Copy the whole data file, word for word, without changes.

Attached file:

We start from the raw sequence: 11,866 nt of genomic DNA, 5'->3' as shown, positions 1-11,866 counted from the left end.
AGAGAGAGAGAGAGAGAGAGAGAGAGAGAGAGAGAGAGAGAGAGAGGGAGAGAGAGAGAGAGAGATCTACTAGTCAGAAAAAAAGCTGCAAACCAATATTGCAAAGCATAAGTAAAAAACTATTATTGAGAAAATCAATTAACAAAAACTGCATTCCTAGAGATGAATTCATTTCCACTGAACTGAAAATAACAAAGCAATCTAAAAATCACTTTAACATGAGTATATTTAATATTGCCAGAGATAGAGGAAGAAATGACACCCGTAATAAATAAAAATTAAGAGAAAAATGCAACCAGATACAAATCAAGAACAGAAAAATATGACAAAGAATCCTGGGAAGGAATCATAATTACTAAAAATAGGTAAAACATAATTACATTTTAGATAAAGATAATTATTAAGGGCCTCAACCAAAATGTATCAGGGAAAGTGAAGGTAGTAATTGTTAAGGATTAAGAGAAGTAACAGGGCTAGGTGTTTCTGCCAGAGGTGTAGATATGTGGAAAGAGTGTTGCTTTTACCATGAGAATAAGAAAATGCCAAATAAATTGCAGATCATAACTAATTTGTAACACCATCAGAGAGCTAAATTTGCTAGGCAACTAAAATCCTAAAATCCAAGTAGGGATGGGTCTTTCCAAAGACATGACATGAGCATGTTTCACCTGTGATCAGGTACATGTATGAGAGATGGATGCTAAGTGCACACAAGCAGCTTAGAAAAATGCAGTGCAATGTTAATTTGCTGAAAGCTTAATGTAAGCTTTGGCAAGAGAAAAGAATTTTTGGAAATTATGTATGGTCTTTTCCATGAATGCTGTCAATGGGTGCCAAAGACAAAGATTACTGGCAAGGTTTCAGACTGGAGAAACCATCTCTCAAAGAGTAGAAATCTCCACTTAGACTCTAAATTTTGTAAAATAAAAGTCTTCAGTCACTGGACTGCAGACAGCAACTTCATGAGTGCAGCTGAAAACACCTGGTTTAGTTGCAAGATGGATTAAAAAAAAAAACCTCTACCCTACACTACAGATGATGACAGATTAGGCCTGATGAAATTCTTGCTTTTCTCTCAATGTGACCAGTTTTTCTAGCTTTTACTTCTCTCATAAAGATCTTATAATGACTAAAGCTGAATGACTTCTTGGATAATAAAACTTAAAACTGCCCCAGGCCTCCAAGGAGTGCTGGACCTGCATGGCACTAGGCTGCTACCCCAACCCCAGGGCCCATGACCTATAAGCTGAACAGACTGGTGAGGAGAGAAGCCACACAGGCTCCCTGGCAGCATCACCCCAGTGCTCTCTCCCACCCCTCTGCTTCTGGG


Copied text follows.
We start from the raw sequence: 11,866 nt of genomic DNA, 5'->3' as shown, positions 1-11,866 counted from the left end.
AGAGAGAGAGAGAGAGAGAGAGAGAGAGAGAGAGAGAGAGAGAGAGGGAGAGAGAGAGAGAGAGATCTACTAGTCAGAAAAAAAGCTGCAAACCAATATTGCAAAGCATAAGTAAAAAACTATTATTGAGAAAATCAATTAACAAAAACTGCATTCCTAGAGATGAATTCATTTCCACTGAACTGAAAATAACAAAGCAATCTAAAAATCACTTTAACATGAGTATATTTAATATTGCCAGAGATAGAGGAAGAAATGACACCCGTAATAAATAAAAATTAAGAGAAAAATGCAACCAGATACAAATCAAGAACAGAAAAATATGACAAAGAATCCTGGGAAGGAATCATAATTACTAAAAATAGGTAAAACATAATTACATTTTAGATAAAGATAATTATTAAGGGCCTCAACCAAAATGTATCAGGGAAAGTGAAGGTAGTAATTGTTAAGGATTAAGAGAAGTAACAGGGCTAGGTGTTTCTGCCAGAGGTGTAGATATGTGGAAAGAGTGTTGCTTTTACCATGAGAATAAGAAAATGCCAAATAAATTGCAGATCATAACTAATTTGTAACACCATCAGAGAGCTAAATTTGCTAGGCAACTAAAATCCTAAAATCCAAGTAGGGATGGGTCTTTCCAAAGACATGACATGAGCATGTTTCACCTGTGATCAGGTACATGTATGAGAGATGGATGCTAAGTGCACACAAGCAGCTTAGAAAAATGCAGTGCAATGTTAATTTGCTGAAAGCTTAATGTAAGCTTTGGCAAGAGAAAAGAATTTTTGGAAATTATGTATGGTCTTTTCCATGAATGCTGTCAATGGGTGCCAAAGACAAAGATTACTGGCAAGGTTTCAGACTGGAGAAACCATCTCTCAAAGAGTAGAAATCTCCACTTAGACTCTAAATTTTGTAAAATAAAAGTCTTCAGTCACTGGACTGCAGACAGCAACTTCATGAGTGCAGCTGAAAACACCTGGTTTAGTTGCAAGATGGATTAAAAAAAAAAACCTCTACCCTACACTACAGATGATGACAGATTAGGCCTGATGAAATTCTTGCTTTTCTCTCAATGTGACCAGTTTTTCTAGCTTTTACTTCTCTCATAAAGATCTTATAATGACTAAAGCTGAATGACTTCTTGGATAATAAAACTTAAAACTGCCCCAGGCCTCCAAGGAGTGCTGGACCTGCATGGCACTAGGCTGCTACCCCAACCCCAGGGCCCATGACCTATAAGCTGAACAGACTGGTGAGGAGAGAAGCCACACAGGCTCCCTGGCAGCATCACCCCAGTGCTCTCTCCCACCCCTCTGCTTCTGGG